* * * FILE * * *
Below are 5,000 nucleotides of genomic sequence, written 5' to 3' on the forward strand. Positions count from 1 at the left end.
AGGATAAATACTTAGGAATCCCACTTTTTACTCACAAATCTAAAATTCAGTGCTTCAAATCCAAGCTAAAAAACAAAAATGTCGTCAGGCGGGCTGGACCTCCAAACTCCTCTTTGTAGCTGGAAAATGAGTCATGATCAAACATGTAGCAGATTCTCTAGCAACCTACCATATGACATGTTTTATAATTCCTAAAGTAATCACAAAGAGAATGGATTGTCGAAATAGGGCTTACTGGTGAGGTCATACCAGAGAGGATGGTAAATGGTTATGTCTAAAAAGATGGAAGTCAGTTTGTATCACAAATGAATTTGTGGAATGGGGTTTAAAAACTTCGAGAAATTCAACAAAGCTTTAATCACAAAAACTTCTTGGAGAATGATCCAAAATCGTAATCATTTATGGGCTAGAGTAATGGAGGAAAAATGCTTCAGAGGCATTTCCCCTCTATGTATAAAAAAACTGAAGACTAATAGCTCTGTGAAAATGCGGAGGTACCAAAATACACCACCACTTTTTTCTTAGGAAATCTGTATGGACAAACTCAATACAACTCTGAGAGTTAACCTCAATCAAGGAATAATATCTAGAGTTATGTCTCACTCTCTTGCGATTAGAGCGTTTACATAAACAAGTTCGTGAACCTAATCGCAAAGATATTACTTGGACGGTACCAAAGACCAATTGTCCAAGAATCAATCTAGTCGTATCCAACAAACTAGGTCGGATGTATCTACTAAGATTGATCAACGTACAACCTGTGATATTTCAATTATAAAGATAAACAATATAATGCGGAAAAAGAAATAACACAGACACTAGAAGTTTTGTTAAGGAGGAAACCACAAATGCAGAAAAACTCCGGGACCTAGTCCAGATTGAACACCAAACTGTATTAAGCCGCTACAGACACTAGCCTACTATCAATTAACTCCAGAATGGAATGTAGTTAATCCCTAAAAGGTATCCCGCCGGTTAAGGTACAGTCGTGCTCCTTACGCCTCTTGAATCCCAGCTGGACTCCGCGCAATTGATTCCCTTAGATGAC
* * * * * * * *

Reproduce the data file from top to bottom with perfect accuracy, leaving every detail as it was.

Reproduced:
Below are 5,000 nucleotides of genomic sequence, written 5' to 3' on the forward strand. Positions count from 1 at the left end.
AGGATAAATACTTAGGAATCCCACTTTTTACTCACAAATCTAAAATTCAGTGCTTCAAATCCAAGCTAAAAAACAAAAATGTCGTCAGGCGGGCTGGACCTCCAAACTCCTCTTTGTAGCTGGAAAATGAGTCATGATCAAACATGTAGCAGATTCTCTAGCAACCTACCATATGACATGTTTTATAATTCCTAAAGTAATCACAAAGAGAATGGATTGTCGAAATAGGGCTTACTGGTGAGGTCATACCAGAGAGGATGGTAAATGGTTATGTCTAAAAAGATGGAAGTCAGTTTGTATCACAAATGAATTTGTGGAATGGGGTTTAAAAACTTCGAGAAATTCAACAAAGCTTTAATCACAAAAACTTCTTGGAGAATGATCCAAAATCGTAATCATTTATGGGCTAGAGTAATGGAGGAAAAATGCTTCAGAGGCATTTCCCCTCTATGTATAAAAAAACTGAAGACTAATAGCTCTGTGAAAATGCGGAGGTACCAAAATACACCACCACTTTTTTCTTAGGAAATCTGTATGGACAAACTCAATACAACTCTGAGAGTTAACCTCAATCAAGGAATAATATCTAGAGTTATGTCTCACTCTCTTGCGATTAGAGCGTTTACATAAACAAGTTCGTGAACCTAATCGCAAAGATATTACTTGGACGGTACCAAAGACCAATTGTCCAAGAATCAATCTAGTCGTATCCAACAAACTAGGTCGGATGTATCTACTAAGATTGATCAACGTACAACCTGTGATATTTCAATTATAAAGATAAACAATATAATGCGGAAAAAGAAATAACACAGACACTAGAAGTTTTGTTAAGGAGGAAACCACAAATGCAGAAAAACTCCGGGACCTAGTCCAGATTGAACACCAAACTGTATTAAGCCGCTACAGACACTAGCCTACTATCAATTAACTCCAGAATGGAATGTAGTTAATCCCTAAAAGGTATCCCGCCGGTTAAGGTACAGTCGTGCTCCTTACGCCTCTTGAATCCCAGCTGGACTCCGCGCAATTGATTCCCTTAGATGAC